It is critical to include all members of the educational team when teaching workskills in order to optimize the student's success. For example a multi-disciplinary team supports students in their work at the Perkins Trust where they make “Thank-you” calls to recent donors. Here are some of the ways in which members of the team provide training and support:
- The student learns and practices the script with their Speech Therapist, where role play sessions help to teach students to modify the script according to caller's response.
- An Occupational Therapist brainstorms ideas for seating and telephone accommodations.
- Lessons with the Orientation & Mobility instructor focus on developing the most efficient routes to and from the work site and establishing entry and exit routines.
- Technology such as braille note takers and laptop computers are used to access the donor contact information and communicate with the supervisor in the Trust department.
- The student and job coach evaluate performance based on a rubric; i.e. was the individual responsive, was the message communicated clearly?
- Students submit payroll information on a weekly basis.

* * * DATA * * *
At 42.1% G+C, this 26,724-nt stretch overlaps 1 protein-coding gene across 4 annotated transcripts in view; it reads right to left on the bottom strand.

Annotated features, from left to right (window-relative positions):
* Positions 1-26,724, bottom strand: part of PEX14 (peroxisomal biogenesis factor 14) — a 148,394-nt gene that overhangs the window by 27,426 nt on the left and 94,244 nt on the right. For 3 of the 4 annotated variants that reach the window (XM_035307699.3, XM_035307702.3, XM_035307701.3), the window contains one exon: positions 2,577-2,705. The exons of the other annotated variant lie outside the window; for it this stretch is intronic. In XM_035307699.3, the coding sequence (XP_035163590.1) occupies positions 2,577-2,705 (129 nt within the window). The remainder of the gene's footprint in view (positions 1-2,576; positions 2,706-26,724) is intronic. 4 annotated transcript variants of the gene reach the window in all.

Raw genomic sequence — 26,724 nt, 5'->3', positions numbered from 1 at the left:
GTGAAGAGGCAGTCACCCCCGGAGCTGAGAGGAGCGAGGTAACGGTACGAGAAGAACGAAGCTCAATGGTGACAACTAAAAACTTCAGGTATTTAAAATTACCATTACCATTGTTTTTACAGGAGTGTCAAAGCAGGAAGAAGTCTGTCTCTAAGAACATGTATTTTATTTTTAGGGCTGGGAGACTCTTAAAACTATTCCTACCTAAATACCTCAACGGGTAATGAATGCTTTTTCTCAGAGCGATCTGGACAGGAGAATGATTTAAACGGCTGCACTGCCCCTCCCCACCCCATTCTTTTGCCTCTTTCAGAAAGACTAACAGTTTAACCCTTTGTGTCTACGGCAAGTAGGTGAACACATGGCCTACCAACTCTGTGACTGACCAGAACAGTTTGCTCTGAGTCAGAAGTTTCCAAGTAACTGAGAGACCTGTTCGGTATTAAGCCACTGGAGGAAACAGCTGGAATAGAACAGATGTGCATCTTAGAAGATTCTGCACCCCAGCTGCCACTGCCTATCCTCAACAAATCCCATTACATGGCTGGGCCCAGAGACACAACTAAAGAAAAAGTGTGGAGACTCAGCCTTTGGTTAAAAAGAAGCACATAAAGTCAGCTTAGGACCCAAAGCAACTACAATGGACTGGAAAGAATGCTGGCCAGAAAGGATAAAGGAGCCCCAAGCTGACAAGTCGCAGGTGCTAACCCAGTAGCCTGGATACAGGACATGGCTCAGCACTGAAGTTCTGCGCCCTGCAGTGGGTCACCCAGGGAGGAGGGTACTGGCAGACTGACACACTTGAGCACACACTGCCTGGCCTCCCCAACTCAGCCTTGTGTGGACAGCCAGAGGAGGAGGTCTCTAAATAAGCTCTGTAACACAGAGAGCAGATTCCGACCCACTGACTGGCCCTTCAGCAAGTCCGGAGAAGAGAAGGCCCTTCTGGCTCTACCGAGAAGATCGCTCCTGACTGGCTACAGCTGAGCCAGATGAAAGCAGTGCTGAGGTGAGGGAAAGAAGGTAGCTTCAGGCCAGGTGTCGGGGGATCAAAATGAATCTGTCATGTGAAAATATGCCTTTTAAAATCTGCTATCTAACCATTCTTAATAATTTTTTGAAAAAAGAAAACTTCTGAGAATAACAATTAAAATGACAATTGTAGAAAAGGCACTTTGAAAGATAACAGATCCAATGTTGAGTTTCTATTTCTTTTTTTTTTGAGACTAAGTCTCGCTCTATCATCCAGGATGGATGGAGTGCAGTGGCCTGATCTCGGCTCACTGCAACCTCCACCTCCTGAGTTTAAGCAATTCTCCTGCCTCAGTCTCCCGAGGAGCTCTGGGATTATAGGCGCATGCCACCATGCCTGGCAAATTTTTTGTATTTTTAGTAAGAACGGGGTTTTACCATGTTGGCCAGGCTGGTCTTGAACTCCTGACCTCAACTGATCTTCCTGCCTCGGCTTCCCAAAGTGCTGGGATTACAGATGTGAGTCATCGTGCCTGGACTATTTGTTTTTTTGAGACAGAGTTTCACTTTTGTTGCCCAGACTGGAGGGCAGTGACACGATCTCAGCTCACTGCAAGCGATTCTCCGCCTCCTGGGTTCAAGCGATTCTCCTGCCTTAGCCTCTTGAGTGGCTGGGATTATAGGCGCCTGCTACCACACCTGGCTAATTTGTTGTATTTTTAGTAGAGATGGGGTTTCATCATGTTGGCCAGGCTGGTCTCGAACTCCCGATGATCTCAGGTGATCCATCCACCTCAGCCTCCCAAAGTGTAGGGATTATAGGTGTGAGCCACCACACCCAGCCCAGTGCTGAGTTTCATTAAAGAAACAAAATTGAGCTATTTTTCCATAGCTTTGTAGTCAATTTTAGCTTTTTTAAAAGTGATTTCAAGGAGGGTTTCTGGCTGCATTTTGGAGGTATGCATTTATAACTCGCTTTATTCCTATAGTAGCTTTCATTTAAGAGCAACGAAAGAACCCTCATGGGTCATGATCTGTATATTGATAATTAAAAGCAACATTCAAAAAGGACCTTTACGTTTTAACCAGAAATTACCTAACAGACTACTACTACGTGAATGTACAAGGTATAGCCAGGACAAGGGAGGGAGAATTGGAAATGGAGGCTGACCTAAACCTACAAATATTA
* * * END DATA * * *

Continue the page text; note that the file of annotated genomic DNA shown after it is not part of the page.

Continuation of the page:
- The student often uses the skills acquired during the on-campus job to supported work at other call center sites in the community.
Strategies to Help Students Develop Vocational Skills: A Team Approach
The following strategies are effective in helping develop a team approach:
- Use task analysis to break down a large job into manageable tasks.
- Analyze all aspects of the job, including dress, travel, seating, technology considerations.
- Instructors have clearly stated roles and are kept informed how the student generalizes skills to the workplace.
- Student has knowledge of IEP goals and objectives and helps to measure progress.
- Use rubrics to establish clear expectations and measure for progress.
- Give immediate feedback and discuss strategies to improve performance.
- Job coach support is reduced according to student progress and acquisition of skills.